Wednesday, August 23, 2006
project happy malaysia
If we talk about racial integration in this country, we can pinpoint many root causes of the problems - from the schooling system, to the language we speak, and even the food we eat. What a lot of people do not realise is the fact that we tend to segregate ourselves when choosing housing areas.
Most residential areas are very racially biased for one reason or another. My house is PJ is a predominately Chinese area with some Indian houses dotting the area. You can find Malay houses, but only in one particular section of the housing area. Things are not much different in Hicksville where I am now. The main city is densely populated with Chinese houses but the smaller towns surrounding the city are probably 95% Malay houses. I am the only Chinese that I have seen in my whole neighbourhood, and I have yet to spot an Indian face.
About a month before I moved to Hicksville to take up this new job offer, I came up here with my family to survey the area and to check out possible accomodation options. While looking around the smaller satelite towns surrounding my workplace, and giving opinions on where to look, my dad kind of surprised me by saying that I should find a place where there were at least SOME Chinese in the neighbourhood and not one that was entirely populated by Malays alone.
What seemed like a random statement actually rung an uneasy tone in my ears. We can progress light years ahead our time in terms of technological development, but if we, as Malaysians lack the simplest understanding of each other's race, then we would be a developed country by an economic measure, but retarded by a social measure.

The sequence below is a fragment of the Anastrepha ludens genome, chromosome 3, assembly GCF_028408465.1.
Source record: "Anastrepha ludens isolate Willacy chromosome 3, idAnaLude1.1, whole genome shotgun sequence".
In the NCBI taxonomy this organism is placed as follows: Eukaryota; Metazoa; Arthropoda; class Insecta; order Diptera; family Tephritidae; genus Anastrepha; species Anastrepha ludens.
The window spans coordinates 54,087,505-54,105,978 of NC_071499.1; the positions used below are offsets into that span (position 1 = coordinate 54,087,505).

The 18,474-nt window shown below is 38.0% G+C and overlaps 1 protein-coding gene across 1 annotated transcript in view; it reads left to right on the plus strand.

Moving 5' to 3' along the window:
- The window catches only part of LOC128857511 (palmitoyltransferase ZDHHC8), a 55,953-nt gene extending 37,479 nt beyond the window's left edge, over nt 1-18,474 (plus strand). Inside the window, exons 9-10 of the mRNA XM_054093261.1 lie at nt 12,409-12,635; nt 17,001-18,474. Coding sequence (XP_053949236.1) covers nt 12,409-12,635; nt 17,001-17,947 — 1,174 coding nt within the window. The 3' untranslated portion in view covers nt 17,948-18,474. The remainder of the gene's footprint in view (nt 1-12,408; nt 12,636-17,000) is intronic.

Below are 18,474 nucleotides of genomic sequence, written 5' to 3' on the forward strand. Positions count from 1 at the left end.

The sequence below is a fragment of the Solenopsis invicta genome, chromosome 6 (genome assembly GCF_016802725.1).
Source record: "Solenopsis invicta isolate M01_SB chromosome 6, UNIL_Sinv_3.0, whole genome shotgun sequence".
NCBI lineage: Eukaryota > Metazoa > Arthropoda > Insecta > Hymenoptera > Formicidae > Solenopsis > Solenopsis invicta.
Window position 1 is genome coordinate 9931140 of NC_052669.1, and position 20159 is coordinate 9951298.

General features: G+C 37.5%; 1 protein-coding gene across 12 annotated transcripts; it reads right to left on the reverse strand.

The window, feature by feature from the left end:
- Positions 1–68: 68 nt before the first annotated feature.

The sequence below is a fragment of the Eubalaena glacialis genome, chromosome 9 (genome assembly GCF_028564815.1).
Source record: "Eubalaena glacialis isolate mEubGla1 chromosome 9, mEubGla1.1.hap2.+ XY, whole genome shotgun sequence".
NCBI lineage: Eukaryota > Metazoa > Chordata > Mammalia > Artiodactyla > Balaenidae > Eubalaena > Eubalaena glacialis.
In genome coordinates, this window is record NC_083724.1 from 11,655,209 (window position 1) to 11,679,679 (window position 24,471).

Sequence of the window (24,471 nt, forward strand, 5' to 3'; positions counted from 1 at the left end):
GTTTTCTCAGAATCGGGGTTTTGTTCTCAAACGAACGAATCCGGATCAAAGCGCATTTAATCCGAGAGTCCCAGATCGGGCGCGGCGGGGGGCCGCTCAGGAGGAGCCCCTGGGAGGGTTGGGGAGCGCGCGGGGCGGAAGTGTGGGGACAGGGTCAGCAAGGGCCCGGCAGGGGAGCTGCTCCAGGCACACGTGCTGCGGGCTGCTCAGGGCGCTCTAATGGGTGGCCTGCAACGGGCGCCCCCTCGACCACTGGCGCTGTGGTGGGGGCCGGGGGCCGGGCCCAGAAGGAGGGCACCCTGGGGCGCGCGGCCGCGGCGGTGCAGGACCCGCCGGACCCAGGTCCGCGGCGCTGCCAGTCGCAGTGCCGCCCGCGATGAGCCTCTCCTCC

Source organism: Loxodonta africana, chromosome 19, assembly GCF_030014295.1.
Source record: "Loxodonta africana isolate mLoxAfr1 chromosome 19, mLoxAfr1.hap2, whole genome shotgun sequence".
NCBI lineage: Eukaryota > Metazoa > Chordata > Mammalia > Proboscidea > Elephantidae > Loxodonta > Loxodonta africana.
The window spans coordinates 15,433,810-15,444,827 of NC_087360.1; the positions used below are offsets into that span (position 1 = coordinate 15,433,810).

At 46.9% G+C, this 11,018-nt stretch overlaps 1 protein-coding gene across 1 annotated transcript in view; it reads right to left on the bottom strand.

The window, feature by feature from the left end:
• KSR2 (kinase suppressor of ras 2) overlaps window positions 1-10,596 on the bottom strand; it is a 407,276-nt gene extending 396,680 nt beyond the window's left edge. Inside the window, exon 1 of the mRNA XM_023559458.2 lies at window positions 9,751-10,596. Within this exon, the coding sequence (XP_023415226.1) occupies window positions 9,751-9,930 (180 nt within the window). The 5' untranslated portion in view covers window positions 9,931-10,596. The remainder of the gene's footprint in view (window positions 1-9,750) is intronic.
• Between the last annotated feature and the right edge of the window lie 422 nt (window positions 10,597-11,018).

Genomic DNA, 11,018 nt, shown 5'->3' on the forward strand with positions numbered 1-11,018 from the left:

Still, that statement was in a way justifiable coming from a man who had a near brush with Death in 1969. Wounds can heal, but scars never fade I guess. I understand a so-called 'racist' opinion in a person like that, but what I cannot understand is why people of my generation - who have not experienced the war, who were not around in 1969, who did not fight the communist - grow up to be racist when the only so-called 'injustice' they can speak off are the university places they did not get.
The other day when people around were talking about Article 11 (the Muslim and non-Muslim fanatics alike), and things were supposedly getting a little tensioned, my dad, knowing that the area I live in is populated entirely by Malays told me to listen closely to the radio and monitor the Internet (he meant blogs - although I didn't really know whether he was refering to Papa Smurf) closely. "First sign of a racial riot," he said, "take your car and get out of there!" I would like to think it as a preposterous warning, but again, this was a man who narrowly avoided a Molotov cocktail the last time Malaysians took to the streets to butcher each other.
Then, the other day, my parents visited me for the first time since I moved into this new house. They approved of my (clean) house but I know Dad had some reservations about the area. On the morning of their second day, as I was getting ready to go to work, Dad came home from his morning walk around the area and he was beaming all around.
"What's up Dad?"
"Your neighbours......they are all very nice! I walked around the whole neighbourhood, and everybody I saw while walking past their houses.........they all waved at me and wished me Selamat Pagi! ALL OF THEM!"
"Well, yeah. Kampung folks are like that la. Very friendly one."
Since that day, he never mentioned the supposed racial issues in my housing area again. For my father, that is as good as an A-class approval.
Call me a sucker for sappy stories, because I think this is one.